June 20 (Bloomberg) -- A group of Washington Mutual Inc.’s creditors, including Black Horse Capital, is seeking to join a probe of four hedge funds accused of using confidential data to trade in the debt of the bankrupt former bank holding company.
Lonestar Capital Management LLC, Greywolf Capital Management LP and other holders of WaMu’s trust preferred securities asked the judge overseeing the company’s bankruptcy to force the four hedge funds to turn over trading-related documents. U.S. Bankruptcy Judge Mary Walrath has already agreed to let a committee representing common and preferred shareholders question the hedge funds under oath and request documents.
Common shareholders and the trust preferred holders are among the last opponents to WaMu’s $7 billion reorganization proposal, which was crafted with help from the four hedge funds, Centerbridge Partners LP, Appaloosa Management LP, Owl Creek Asset Management LP and Aurelius Capital Management.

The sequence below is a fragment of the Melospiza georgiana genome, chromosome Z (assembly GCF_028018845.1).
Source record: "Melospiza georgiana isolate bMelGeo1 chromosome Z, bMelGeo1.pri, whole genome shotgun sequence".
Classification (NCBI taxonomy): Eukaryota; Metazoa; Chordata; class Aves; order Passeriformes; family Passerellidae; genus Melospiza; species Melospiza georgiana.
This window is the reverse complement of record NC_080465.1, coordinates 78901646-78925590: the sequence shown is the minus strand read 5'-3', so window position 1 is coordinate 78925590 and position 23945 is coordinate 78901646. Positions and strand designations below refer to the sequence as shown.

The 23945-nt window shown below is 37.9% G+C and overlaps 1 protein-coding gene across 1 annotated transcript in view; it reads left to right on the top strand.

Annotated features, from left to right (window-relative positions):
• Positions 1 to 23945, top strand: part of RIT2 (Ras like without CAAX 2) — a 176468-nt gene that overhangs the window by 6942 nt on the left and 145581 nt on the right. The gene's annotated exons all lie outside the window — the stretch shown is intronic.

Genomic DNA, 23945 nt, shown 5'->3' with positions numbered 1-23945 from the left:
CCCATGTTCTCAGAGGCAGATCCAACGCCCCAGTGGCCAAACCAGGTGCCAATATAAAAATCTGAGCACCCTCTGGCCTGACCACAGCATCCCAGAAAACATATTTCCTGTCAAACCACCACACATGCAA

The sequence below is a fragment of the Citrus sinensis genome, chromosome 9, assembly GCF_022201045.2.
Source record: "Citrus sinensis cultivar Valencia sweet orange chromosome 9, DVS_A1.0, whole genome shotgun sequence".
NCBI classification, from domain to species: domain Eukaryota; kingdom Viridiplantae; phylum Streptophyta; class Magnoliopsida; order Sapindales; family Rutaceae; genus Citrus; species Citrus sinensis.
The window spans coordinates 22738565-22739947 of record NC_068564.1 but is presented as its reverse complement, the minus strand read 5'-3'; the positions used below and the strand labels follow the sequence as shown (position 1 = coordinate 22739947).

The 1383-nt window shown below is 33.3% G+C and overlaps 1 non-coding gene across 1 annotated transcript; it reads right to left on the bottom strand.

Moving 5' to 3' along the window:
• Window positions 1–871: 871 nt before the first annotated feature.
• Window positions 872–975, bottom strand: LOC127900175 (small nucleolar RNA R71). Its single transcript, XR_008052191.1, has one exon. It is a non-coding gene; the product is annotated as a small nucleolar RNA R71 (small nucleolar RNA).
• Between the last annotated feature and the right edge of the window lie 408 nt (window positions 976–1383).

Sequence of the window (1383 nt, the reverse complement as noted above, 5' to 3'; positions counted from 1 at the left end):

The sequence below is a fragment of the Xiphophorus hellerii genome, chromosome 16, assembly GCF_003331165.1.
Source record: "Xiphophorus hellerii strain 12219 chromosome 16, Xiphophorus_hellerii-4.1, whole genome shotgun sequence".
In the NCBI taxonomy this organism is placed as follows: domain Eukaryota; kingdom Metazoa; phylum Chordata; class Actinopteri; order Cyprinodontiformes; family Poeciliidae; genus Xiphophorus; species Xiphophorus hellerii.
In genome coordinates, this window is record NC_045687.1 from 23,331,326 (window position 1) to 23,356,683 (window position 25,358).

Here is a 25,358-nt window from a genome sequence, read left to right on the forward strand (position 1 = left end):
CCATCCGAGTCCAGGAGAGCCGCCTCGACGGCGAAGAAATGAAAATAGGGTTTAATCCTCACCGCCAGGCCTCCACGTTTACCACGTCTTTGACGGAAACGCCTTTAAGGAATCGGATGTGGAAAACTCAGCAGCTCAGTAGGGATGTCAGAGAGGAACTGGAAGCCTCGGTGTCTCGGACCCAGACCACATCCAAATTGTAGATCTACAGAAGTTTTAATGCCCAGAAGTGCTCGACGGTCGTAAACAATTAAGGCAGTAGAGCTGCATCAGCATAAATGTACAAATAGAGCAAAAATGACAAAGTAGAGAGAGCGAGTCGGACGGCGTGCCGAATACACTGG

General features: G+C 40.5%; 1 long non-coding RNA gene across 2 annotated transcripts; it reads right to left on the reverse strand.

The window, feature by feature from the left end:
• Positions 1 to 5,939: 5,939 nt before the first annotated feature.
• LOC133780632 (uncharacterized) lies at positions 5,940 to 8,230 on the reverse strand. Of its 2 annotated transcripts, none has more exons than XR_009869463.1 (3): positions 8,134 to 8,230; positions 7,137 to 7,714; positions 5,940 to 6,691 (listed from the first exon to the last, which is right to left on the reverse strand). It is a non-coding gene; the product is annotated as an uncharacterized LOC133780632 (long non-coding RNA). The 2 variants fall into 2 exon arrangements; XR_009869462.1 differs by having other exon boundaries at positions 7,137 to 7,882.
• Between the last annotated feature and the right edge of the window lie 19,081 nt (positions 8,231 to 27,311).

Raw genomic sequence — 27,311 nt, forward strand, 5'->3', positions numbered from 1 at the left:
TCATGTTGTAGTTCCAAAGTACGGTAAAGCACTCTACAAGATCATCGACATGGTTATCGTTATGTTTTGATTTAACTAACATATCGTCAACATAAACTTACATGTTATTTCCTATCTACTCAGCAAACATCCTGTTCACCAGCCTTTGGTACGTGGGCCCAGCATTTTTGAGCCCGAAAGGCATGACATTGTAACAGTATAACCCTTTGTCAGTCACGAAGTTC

Aurelius called the probe “a shakedown operation” in a June 17 court filing and vowed not to participate in any settlement talks between shareholders and the other hedge funds.
“Aurelius prizes its integrity and reputation,” the hedge fund said in court papers. “It will not allow its reputation to be so sullied, it will never settle to appease such abhorrent tactics, and it has never supported the settlement with the Equity Committee recently under discussion.”
An agreement to end the investigation fell apart last week and the shareholder committee renewed its plans to question the hedge funds. The committee has already questioned Aurelius Managing Director Dan Gropper, according to a court filing.
WaMu, based in Seattle, filed for bankruptcy on Sept. 26, 2008, the day after its banking unit was taken over by regulators and sold to JPMorgan Chase & Co. for $1.9 billion. WaMu owned Washington Mutual Bank, the biggest bank to fail in U.S. history, with more than 2,200 branches and $188 billion in deposits.
Walrath will hold a hearing on July 13 to decide whether to approve WaMu’s current reorganization plan, which pays senior noteholders, including the four hedge funds, in full and gives shareholders nothing.
The case is In re Washington Mutual Inc., 08-12229 in U.S. Bankruptcy Court, District of Delaware (Wilmington).
To contact the reporter on this story: Steven Church in Wilmington, Delaware, at firstname.lastname@example.org.
To contact the editor responsible for this story: John Pickering at email@example.com.